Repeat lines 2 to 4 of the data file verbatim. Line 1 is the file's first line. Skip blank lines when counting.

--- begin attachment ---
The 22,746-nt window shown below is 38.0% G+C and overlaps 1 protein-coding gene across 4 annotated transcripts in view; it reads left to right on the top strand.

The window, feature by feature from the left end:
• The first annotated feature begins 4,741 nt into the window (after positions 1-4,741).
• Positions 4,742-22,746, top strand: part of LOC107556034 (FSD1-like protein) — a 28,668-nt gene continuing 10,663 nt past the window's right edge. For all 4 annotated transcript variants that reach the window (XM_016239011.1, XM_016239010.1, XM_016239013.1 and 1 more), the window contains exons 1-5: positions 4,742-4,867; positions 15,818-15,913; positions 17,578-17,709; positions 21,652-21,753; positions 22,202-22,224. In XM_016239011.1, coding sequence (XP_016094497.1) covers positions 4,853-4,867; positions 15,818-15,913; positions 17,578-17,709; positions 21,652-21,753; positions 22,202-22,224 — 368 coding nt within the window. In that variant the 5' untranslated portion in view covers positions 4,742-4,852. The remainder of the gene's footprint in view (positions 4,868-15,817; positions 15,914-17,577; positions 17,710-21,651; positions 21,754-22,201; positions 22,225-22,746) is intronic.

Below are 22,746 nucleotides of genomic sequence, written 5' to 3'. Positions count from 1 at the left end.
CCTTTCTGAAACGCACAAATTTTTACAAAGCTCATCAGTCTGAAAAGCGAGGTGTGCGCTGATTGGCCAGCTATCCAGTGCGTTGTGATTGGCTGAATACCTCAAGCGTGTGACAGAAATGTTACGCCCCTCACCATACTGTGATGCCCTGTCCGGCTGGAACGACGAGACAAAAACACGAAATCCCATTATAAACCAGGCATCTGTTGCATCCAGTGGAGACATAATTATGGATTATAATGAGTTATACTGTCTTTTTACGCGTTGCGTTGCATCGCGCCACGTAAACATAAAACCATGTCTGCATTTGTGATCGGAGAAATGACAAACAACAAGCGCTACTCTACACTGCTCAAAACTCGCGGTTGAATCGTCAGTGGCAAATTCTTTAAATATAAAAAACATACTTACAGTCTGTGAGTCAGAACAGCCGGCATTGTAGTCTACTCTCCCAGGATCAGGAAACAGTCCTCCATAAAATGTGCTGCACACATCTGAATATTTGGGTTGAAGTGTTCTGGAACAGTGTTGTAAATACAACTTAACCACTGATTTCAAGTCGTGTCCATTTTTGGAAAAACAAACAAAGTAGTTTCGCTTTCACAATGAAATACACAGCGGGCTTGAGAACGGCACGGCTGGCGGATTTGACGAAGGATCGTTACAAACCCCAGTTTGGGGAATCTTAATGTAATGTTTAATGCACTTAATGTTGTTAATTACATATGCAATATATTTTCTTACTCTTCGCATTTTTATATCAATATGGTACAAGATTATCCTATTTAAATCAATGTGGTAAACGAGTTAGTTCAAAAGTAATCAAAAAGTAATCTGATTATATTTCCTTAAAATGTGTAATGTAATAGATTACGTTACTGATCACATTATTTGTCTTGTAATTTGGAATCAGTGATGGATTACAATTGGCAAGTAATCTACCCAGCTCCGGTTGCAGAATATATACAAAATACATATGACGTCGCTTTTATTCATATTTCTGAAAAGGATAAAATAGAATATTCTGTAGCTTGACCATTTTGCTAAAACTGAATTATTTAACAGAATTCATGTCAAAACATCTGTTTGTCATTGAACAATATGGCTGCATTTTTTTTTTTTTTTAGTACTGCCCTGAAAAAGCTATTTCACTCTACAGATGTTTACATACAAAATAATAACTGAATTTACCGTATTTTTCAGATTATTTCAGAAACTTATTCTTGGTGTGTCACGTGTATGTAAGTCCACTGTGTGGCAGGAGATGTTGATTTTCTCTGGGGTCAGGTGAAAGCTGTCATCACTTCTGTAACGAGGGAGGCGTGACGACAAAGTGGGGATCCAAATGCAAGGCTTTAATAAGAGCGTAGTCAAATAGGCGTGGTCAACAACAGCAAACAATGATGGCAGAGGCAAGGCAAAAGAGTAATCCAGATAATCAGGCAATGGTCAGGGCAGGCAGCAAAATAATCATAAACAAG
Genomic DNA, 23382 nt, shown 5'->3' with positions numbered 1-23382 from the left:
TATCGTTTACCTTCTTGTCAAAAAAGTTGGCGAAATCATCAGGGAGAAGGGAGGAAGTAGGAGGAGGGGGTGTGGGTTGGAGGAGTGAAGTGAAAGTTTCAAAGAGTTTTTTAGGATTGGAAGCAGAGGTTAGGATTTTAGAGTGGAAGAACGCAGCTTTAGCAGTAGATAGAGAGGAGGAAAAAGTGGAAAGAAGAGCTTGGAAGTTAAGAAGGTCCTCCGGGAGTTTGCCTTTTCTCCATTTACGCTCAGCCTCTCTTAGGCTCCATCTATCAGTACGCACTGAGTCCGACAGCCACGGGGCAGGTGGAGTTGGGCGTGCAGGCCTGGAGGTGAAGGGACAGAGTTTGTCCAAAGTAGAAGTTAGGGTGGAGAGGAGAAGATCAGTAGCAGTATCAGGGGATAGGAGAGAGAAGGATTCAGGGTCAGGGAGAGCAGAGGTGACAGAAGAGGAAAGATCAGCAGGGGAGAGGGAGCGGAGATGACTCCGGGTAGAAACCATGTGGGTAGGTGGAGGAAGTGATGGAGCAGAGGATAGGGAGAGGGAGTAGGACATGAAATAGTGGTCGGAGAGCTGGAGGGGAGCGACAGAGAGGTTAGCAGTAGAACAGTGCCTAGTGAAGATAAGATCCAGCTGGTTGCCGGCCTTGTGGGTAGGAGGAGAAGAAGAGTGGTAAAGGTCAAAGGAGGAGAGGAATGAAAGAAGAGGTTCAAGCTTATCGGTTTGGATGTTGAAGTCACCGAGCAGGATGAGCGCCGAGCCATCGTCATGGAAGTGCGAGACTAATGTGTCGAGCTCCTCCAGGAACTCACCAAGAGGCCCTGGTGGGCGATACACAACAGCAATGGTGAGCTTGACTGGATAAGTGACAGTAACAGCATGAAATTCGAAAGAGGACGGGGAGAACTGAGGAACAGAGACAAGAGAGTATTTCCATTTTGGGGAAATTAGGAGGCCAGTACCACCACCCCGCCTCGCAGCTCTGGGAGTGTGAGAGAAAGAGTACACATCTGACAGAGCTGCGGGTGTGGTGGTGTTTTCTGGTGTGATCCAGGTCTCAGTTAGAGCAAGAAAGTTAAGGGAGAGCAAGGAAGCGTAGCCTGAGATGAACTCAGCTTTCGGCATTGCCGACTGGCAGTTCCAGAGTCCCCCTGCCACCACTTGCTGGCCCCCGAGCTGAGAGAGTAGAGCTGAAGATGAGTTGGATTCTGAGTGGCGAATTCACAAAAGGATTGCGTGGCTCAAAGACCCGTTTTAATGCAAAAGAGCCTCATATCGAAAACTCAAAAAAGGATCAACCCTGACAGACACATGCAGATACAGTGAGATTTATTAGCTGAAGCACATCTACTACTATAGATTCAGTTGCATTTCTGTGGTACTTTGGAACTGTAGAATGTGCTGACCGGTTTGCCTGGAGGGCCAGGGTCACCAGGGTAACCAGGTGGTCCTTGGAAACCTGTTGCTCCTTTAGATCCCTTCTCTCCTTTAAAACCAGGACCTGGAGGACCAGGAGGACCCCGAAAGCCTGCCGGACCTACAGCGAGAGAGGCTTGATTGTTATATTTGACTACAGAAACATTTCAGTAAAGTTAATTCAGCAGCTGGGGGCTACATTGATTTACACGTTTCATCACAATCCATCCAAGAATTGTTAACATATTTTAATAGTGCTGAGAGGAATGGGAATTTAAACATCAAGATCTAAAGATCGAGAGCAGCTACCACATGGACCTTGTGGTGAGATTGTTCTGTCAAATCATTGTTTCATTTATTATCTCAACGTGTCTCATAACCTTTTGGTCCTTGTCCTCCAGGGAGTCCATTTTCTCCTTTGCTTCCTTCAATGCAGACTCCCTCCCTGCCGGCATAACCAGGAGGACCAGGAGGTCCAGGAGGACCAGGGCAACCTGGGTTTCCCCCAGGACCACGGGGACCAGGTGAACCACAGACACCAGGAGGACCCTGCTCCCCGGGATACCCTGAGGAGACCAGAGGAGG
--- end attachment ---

The window, feature by feature from the left end:
• The first annotated feature begins 4,741 nt into the window (after positions 1-4,741).
• Positions 4,742-22,746, top strand: part of LOC107556034 (FSD1-like protein) — a 28,668-nt gene continuing 10,663 nt past the window's right edge. For all 4 annotated transcript variants that reach the window (XM_016239011.1, XM_016239010.1, XM_016239013.1 and 1 more), the window contains exons 1-5: positions 4,742-4,867; positions 15,818-15,913; positions 17,578-17,709; positions 21,652-21,753; positions 22,202-22,224. In XM_016239011.1, coding sequence (XP_016094497.1) covers positions 4,853-4,867; positions 15,818-15,913; positions 17,578-17,709; positions 21,652-21,753; positions 22,202-22,224 — 368 coding nt within the window. In that variant the 5' untranslated portion in view covers positions 4,742-4,852. The remainder of the gene's footprint in view (positions 4,868-15,817; positions 15,914-17,577; positions 17,710-21,651; positions 21,754-22,201; positions 22,225-22,746) is intronic.